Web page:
Arthritis & Rheumatism, Volume 63,
November 2011 Abstract Supplement

Abstracts of the American College of
Rheumatology/Association of Rheumatology Health Professionals
Annual Scientific Meeting
Chicago, Illinois November 4-9, 2011.


Abnormalities in a JAK-STAT Pathway Are Involved in the Aberrant Production of IL-6 by BAFF-Stimulated Peripheral Monocytes of Patients with Primary Sjgren's Syndrome.

Yoshimoto1,  Keiko, Tanaka1,  Maiko, Kojuma1,  Masako, Ogata1,  Hideko, Kameda1,  Hideto, Abe2,  Tohru, Takeuchi1,  Tsutomu

Keio University School of Medicine, Tokyo, Japan
Saitama Medical School, Kawagoe-shi Saitama, Japan

Background/Purpose:

It has been reported that B cell activating factor belonging to the TNF family (BAFF) and IL-6 are involved in the development of primary Sjögren's syndrome (pSS). BAFF is mainly expressed in monocytes and dendritic cells, and regulates proliferation, differentiation and survival of B cells, which play a pivotal role in the production of autoantibodies and hence in the development of autoimmune diseases. IL-6 is produced by many types of cells including monocytes, and promotes differentiation of B cells. In our previous study, we found that soluble BAFF (sBAFF) abnormally induced the production of IL-6 by peripheral pSS monocytes cultured in vitro.In the present study, we investigated a regulatory mechanism for the production of IL-6 by BAFF-stimulated monocytes and possible abnormalities of pSS monocytes.

Methods:

Peripheral monocytes were prepared from pSS patients and age-matched normal individuals. The cells were stimulated in vitro with sBAFF in the presence or absence of inhibitors against several protein kinases, i.e., JAK2, JAK3, p38MAPK and JNK. The production of IL-6 by the cells was measured by ELISA. The expression levels of the kinases were analyzed by quantitative PCR.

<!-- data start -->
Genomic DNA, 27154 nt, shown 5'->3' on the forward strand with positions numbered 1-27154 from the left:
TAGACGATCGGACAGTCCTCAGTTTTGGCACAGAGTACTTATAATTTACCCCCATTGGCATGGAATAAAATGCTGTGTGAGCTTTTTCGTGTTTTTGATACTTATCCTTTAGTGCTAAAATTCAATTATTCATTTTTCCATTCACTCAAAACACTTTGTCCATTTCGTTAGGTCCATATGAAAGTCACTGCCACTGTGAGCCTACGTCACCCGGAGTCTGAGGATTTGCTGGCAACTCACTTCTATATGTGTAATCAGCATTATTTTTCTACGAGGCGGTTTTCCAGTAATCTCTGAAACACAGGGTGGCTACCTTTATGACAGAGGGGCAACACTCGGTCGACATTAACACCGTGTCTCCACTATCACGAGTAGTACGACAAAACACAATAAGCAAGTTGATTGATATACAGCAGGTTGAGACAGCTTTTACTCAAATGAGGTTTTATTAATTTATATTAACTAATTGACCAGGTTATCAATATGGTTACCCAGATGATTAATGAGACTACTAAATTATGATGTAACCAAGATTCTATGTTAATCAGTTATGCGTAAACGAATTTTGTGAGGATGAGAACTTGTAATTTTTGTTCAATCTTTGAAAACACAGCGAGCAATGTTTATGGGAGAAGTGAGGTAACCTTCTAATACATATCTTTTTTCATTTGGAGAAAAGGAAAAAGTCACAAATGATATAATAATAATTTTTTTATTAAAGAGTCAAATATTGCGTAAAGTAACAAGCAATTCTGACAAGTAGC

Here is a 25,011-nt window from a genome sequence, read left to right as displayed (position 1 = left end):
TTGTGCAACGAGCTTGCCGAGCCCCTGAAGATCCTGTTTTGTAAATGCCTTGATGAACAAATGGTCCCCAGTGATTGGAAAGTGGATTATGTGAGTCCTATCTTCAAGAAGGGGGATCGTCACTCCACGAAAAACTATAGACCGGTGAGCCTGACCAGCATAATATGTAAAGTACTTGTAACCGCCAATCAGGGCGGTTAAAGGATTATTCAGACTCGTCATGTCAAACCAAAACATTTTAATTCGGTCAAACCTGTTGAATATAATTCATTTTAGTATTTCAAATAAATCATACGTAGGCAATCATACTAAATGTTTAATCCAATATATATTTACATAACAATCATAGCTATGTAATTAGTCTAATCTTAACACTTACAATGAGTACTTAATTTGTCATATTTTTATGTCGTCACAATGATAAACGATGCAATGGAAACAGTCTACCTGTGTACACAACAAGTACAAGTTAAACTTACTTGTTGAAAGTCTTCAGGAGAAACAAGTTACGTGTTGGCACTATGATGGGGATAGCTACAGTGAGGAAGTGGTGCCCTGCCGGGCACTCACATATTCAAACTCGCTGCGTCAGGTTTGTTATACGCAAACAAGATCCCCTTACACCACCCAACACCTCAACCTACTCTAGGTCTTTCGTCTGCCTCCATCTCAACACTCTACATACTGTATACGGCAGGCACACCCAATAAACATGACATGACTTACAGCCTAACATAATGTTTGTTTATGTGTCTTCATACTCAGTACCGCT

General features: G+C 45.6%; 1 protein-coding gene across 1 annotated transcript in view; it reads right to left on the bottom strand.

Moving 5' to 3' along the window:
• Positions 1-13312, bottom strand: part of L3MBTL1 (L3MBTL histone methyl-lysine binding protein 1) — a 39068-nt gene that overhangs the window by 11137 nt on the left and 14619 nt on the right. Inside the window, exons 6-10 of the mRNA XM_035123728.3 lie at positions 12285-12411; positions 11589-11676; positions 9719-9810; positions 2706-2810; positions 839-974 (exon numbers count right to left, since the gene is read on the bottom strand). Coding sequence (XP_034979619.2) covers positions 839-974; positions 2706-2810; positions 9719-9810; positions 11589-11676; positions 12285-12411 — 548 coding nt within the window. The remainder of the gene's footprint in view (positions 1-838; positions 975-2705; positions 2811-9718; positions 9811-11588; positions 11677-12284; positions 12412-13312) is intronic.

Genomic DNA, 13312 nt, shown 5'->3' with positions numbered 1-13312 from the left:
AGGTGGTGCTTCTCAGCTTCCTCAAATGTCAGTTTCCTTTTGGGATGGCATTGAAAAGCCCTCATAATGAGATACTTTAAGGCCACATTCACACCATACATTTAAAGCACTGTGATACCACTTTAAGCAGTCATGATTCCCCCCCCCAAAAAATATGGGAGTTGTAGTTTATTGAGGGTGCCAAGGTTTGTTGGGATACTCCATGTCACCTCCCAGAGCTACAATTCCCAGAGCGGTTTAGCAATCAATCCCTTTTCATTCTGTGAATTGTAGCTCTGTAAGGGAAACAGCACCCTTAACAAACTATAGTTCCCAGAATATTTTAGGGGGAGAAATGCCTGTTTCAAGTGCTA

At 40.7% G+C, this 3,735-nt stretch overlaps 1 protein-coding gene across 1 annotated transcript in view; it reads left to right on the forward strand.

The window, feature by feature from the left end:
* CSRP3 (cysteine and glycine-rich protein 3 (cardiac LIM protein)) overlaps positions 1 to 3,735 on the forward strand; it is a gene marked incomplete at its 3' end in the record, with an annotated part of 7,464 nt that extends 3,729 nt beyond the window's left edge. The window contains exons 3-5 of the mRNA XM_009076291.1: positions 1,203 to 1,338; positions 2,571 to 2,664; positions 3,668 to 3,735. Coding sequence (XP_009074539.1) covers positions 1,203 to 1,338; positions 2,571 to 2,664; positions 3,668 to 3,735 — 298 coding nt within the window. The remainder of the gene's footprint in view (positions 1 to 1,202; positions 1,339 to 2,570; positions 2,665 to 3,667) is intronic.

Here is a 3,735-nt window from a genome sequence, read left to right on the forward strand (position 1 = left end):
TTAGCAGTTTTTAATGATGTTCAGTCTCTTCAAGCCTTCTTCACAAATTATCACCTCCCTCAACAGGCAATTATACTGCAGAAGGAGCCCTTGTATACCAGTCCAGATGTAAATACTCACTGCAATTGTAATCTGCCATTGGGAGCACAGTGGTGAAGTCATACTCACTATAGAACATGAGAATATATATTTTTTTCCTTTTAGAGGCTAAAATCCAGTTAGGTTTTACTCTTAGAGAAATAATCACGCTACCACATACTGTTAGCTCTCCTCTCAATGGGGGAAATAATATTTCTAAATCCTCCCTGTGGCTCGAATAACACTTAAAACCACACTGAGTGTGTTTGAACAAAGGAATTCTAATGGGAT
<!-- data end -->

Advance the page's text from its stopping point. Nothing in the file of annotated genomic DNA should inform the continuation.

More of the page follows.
Results:

pSS monocytes produced substantial amount of IL-6 even in the absence of stimulation, while normal monocytes produced only marginal amount of IL-6. The production of IL-6 by the cells was increased when the cells were stimulated with sBAFF. The increase was especially remarkable for pSS monocytes as compared with normal monocytes. The elevated productions of IL-6 by the cells were significantly suppressed in a dose dependent manner by inhibitors against protein kinases, such as JAK2, JAK3, p38MAPK and JNK, thus far examined. Among the inhibitors, a JAK3 inhibitor showed the highest effect. Quantitative PCR analysis indicated that no significant difference was observed between normal and pSS monocytes in the expression level of JAK3. However, stimulation of pSS monocytes with sBAFF strongly induced the expression of JAK3 while normal monocytes did not significantly respond to the stimulation. Similarly, the expression levels of STAT3 and STAT4 in monocytes were increased upon stimulation with sBAFF, and the increase was higher in pSS monocytes than the control. The increase was remarkable for STAT4 as compared with STAT3.

Conclusion:

Our data suggest that a JAK3-STAT4 pathway may be involved in the production of IL-6 by sBAFF-stimulated peripheral monocytes. In addition, abnormalities in the induction of JAK3 and STAT4 may be responsible for the abnormal responses of pSS monocytes to sBAFF. These abnormalities may be involved in the pathogenesis of pSS.

To cite this abstract, please use the following information:
Yoshimoto, Keiko, Tanaka, Maiko, Kojuma, Masako, Ogata, Hideko, Kameda, Hideto, Abe, Tohru, et al; Abnormalities in a JAK-STAT Pathway Are Involved in the Aberrant Production of IL-6 by BAFF-Stimulated Peripheral Monocytes of Patients with Primary Sjgren's Syndrome. [abstract]. Arthritis Rheum 2011;63 Suppl 10 :44
DOI:

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